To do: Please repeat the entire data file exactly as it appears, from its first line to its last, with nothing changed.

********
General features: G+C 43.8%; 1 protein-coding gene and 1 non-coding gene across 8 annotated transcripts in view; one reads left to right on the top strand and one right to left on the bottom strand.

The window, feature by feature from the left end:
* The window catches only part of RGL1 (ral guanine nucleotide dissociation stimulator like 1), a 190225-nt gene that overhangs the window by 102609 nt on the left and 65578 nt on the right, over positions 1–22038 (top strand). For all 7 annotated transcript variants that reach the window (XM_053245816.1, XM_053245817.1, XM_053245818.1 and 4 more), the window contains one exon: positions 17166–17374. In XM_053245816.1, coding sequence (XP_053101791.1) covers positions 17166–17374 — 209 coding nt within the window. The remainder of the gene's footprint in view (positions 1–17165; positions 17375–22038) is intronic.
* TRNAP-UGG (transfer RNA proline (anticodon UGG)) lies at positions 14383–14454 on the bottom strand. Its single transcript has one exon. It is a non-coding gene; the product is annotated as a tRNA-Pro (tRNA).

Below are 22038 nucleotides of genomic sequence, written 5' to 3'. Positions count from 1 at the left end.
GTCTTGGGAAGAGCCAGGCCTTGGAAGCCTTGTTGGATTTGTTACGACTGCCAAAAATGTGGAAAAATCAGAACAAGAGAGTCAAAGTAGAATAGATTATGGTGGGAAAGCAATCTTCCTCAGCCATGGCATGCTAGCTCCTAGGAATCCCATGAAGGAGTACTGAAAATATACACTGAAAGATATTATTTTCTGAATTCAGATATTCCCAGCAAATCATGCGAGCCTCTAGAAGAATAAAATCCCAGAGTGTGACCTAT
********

General features: G+C 43.8%; 1 protein-coding gene and 1 non-coding gene across 8 annotated transcripts in view; one reads left to right on the top strand and one right to left on the bottom strand.

The window, feature by feature from the left end:
* The window catches only part of RGL1 (ral guanine nucleotide dissociation stimulator like 1), a 190225-nt gene that overhangs the window by 102609 nt on the left and 65578 nt on the right, over positions 1–22038 (top strand). For all 7 annotated transcript variants that reach the window (XM_053245816.1, XM_053245817.1, XM_053245818.1 and 4 more), the window contains one exon: positions 17166–17374. In XM_053245816.1, coding sequence (XP_053101791.1) covers positions 17166–17374 — 209 coding nt within the window. The remainder of the gene's footprint in view (positions 1–17165; positions 17375–22038) is intronic.
* TRNAP-UGG (transfer RNA proline (anticodon UGG)) lies at positions 14383–14454 on the bottom strand. Its single transcript has one exon. It is a non-coding gene; the product is annotated as a tRNA-Pro (tRNA).

Below are 22038 nucleotides of genomic sequence, written 5' to 3'. Positions count from 1 at the left end.
GTCTTGGGAAGAGCCAGGCCTTGGAAGCCTTGTTGGATTTGTTACGACTGCCAAAAATGTGGAAAAATCAGAACAAGAGAGTCAAAGTAGAATAGATTATGGTGGGAAAGCAATCTTCCTCAGCCATGGCATGCTAGCTCCTAGGAATCCCATGAAGGAGTACTGAAAATATACACTGAAAGATATTATTTTCTGAATTCAGATATTCCCAGCAAATCATGCGAGCCTCTAGAAGAATAAAATCCCAGAGTGTGACCTAT